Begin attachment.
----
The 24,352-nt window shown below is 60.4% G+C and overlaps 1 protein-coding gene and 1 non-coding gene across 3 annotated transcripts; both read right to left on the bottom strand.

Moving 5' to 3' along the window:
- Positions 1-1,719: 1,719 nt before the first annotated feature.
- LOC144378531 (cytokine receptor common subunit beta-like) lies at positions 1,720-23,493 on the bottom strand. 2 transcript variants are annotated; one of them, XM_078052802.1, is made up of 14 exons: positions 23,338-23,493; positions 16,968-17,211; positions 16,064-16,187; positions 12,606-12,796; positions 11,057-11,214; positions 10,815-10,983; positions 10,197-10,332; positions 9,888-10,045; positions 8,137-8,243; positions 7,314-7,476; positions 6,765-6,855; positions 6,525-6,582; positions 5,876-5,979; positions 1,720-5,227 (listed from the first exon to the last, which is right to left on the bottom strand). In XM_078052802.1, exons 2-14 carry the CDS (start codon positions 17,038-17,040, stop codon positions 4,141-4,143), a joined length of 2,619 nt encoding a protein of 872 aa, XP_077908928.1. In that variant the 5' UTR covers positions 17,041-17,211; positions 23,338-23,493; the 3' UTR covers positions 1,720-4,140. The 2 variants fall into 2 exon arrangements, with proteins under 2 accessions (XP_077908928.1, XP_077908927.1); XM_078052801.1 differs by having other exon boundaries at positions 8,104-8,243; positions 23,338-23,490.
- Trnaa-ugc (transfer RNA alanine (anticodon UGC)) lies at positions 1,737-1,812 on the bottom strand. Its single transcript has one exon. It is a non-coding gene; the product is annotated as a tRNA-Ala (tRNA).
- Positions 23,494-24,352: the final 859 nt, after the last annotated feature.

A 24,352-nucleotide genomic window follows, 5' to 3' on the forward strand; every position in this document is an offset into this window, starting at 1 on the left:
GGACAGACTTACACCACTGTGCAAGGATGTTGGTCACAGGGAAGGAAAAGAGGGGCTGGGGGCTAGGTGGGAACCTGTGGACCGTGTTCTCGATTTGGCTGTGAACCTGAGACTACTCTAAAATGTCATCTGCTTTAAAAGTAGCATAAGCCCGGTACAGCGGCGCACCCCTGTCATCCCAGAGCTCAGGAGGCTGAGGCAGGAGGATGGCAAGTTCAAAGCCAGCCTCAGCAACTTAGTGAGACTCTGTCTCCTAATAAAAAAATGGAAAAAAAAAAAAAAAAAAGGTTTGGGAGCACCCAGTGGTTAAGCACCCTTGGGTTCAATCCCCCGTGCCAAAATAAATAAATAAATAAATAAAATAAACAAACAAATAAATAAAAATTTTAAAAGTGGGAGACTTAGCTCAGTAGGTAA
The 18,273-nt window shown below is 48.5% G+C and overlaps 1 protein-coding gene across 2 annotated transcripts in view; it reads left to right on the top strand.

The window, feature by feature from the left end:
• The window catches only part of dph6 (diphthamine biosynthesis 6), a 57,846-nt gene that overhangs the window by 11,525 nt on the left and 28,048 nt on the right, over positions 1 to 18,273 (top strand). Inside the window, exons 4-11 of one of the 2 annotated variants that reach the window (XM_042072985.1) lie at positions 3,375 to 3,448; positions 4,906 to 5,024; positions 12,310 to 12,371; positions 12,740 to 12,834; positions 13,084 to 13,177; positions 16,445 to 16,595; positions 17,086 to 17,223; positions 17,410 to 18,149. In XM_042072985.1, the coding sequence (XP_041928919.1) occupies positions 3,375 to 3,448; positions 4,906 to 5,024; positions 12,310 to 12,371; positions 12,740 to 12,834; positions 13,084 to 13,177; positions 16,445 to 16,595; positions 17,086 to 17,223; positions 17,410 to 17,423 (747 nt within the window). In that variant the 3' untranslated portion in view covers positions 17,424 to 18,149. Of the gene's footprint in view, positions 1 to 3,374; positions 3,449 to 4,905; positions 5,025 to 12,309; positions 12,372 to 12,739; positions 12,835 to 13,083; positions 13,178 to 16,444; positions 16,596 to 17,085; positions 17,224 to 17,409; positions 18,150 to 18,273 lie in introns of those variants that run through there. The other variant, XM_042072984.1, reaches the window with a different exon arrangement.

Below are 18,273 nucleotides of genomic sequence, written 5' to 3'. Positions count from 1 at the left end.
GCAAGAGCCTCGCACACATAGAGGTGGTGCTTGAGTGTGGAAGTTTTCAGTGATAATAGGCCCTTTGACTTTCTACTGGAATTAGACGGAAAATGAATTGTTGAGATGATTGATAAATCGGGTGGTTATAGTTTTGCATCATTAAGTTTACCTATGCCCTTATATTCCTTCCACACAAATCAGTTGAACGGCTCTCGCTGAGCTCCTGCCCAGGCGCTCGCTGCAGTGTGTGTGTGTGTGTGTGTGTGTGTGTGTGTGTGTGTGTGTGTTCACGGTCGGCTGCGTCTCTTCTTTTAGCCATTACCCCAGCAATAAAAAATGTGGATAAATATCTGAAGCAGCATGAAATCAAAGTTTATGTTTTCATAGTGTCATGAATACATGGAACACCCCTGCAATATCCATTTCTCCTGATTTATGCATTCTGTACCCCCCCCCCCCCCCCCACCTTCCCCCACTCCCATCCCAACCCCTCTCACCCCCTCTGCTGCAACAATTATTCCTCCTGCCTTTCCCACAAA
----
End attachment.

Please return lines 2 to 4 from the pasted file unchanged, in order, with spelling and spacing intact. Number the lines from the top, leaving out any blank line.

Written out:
Moving 5' to 3' along the window:
- Positions 1-1,719: 1,719 nt before the first annotated feature.
- LOC144378531 (cytokine receptor common subunit beta-like) lies at positions 1,720-23,493 on the bottom strand. 2 transcript variants are annotated; one of them, XM_078052802.1, is made up of 14 exons: positions 23,338-23,493; positions 16,968-17,211; positions 16,064-16,187; positions 12,606-12,796; positions 11,057-11,214; positions 10,815-10,983; positions 10,197-10,332; positions 9,888-10,045; positions 8,137-8,243; positions 7,314-7,476; positions 6,765-6,855; positions 6,525-6,582; positions 5,876-5,979; positions 1,720-5,227 (listed from the first exon to the last, which is right to left on the bottom strand). In XM_078052802.1, exons 2-14 carry the CDS (start codon positions 17,038-17,040, stop codon positions 4,141-4,143), a joined length of 2,619 nt encoding a protein of 872 aa, XP_077908928.1. In that variant the 5' UTR covers positions 17,041-17,211; positions 23,338-23,493; the 3' UTR covers positions 1,720-4,140. The 2 variants fall into 2 exon arrangements, with proteins under 2 accessions (XP_077908928.1, XP_077908927.1); XM_078052801.1 differs by having other exon boundaries at positions 8,104-8,243; positions 23,338-23,490.